Roped In

A Family’s Grief Is Legislators’ Publicity Cow

Policy pushers caught heat last week for a controversial anti-gang loitering initiative, but under the public radar they got away with roping an unwitting and grief-stricken immigrant family into pleading their case.

"They're opportunists. They exploited the family," says the Committee Against Anti-Asian Violence's Hyun Lee about councilmen John Sabini and Michael Abel and the conservative nonprofit Center for the Community Interest, who together organized the November 19 press conference promoting the City Council bill. The proposal, which would grant police broad powers to arrest loiterers suspected of gang activity, sparked immediate concerns over possible civil rights violations and racial discrimination.


"They're opportunists. They exploited the family."


Joining the proponents by invitation was the family of Jong Rim Lee, the Flushing man who died after being bashed in the head with a cobblestone in the lobby of his apartment building on September 23. An early, unsubstantiated rumor suggested that the murder might have been part of a gang initiation rite.

Such collaboration—between a legislator and an ordinary citizen whose problem lends itself to the proposal at hand—is standard publicity strategy. The official enjoys the legitimacy and drama that a real-life story of hardship provides, while the private individual anticipates a quicker resolution to grievances due to media exposure or the legislator's special intervention.

There was no reason for press conference observers to question whether the Lee family, despite the controversial nature of the bill, actually endorsed it. But in this case, the partnership was hardly fair.

Three days after the press conference, widow Moung Sun Lee told the Voicethat not only is she "not 100 percent sure" about the details of the proposal, but that she first heard about it only one day before her public appearance. She has since gathered that the measure is the topic of heated debate, but her lack of English skills and a sorrow that sometimes "robs me of reason" have prevented her from considering the particulars.

"I don't have the luxury to think about how this law would impact other people," she says, explaining that remembering the night of the assault has rendered her physically ill.

No one, apparently, warned the family that the bill would likely outrage many New Yorkers, or made sure that the Lees understood the full meaning of the proposal they appeared to endorse.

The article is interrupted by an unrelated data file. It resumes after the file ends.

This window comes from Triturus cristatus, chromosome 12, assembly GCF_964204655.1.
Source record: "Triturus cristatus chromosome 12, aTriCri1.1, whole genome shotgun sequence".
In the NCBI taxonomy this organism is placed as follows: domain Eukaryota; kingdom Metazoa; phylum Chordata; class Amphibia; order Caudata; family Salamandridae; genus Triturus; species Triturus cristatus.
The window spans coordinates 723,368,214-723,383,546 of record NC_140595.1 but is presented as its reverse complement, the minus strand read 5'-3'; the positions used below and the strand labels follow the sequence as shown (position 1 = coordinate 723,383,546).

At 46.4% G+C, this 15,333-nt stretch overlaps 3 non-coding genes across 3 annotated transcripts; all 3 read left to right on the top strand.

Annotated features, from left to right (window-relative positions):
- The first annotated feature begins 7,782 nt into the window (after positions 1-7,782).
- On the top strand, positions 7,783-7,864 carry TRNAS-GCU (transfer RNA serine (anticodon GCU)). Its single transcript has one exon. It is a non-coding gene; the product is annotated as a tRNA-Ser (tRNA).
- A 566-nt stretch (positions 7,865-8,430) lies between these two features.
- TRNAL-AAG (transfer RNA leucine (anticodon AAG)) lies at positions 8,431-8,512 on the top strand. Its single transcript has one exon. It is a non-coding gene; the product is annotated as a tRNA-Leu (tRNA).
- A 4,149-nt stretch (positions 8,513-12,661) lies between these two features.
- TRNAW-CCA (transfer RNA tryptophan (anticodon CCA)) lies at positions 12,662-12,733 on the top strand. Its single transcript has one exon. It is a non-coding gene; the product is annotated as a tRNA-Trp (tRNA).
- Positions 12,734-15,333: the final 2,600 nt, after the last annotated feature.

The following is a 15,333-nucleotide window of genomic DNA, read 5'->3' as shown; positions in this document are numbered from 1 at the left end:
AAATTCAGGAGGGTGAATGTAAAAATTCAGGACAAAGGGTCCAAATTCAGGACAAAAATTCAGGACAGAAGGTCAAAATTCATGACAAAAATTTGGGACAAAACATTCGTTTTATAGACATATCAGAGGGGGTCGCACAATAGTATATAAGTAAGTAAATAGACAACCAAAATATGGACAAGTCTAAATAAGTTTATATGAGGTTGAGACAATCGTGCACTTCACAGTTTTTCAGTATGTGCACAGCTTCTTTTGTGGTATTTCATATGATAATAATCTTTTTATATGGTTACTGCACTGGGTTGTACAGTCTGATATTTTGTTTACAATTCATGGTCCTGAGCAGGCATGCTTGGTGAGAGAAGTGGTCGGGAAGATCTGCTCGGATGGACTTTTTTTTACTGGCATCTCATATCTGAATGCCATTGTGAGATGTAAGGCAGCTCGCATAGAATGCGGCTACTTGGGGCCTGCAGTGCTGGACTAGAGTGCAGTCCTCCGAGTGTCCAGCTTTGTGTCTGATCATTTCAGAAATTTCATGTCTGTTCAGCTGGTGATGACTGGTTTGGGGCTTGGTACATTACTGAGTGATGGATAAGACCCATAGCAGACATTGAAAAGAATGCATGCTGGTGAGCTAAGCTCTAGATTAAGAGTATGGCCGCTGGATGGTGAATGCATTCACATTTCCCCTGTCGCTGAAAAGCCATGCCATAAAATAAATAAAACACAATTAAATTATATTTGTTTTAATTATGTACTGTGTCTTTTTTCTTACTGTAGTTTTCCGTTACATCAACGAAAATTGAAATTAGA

Both Sabini's office and the Center for the Community Interest attribute their limited communications with the family to a language barrier. Yet they seemed to have no trouble convincing the Lees that their participation would help spare other families the pain they have suffered. Organizers also suggested that, by appearing publicly, the family might prod the police into stepping up their investigation of the murder.

But the main aim of featuring the Lee family "wasn't to aid the specific case," one press conference planner admits. Rather, it was to give the policy makers' cause media appeal.

Given the family's emotional state and incomplete understanding of the bill, Sin Yen Ling of the Asian American Legal Defense and Education Fund says, organizers should be condemned for "roping this family in and using it as a poster family."

The flimsiness of any gang connection to the Lee murder, and the therefore questionable logic of the family's appearance, apparently did not discourage organizers of the November 19 event. Yet one source familiar with the case says the police have no knowledge of a gang rite involving the kind of assault committed against Lee. A police spokesperson comments only that "We don't discuss gang initiations."

But the Lee family's presence certainly boosted coverage of the news conference. After organizers contacted a media-industry bulletin service to plug the Lees' participation, an initial notice mistakenly billed the event as an update on the murder investigation. Reports about the proposal in all of the city's major newspapers and on television made much of the Lees' involvement. For a press conference concerning local legislation, organizers could not have hoped for more exposure.

The Lees met their end of the bargain. Yet Moung Sun Lee says she is still "very frustrated and angry" with what she feels is lagging and unresponsive police work. An NYPD spokesperson would not comment on the ongoing investigation.

As for assistance or action from the bill's backers, the Lees should expect little. Before and after the press conference, Sabini's office had no interaction with them; no one from the Center for the Community Interest attempted to contact them until the day before the news event.

But perhaps the Lees, a churchgoing family, know how to appreciate even the smallest of blessings. On the day before Thanksgiving, the Center for the Community Interest's Joseph Diamond was trying to reach them on behalf of a concerned citizen who had a turkey to give away.

 
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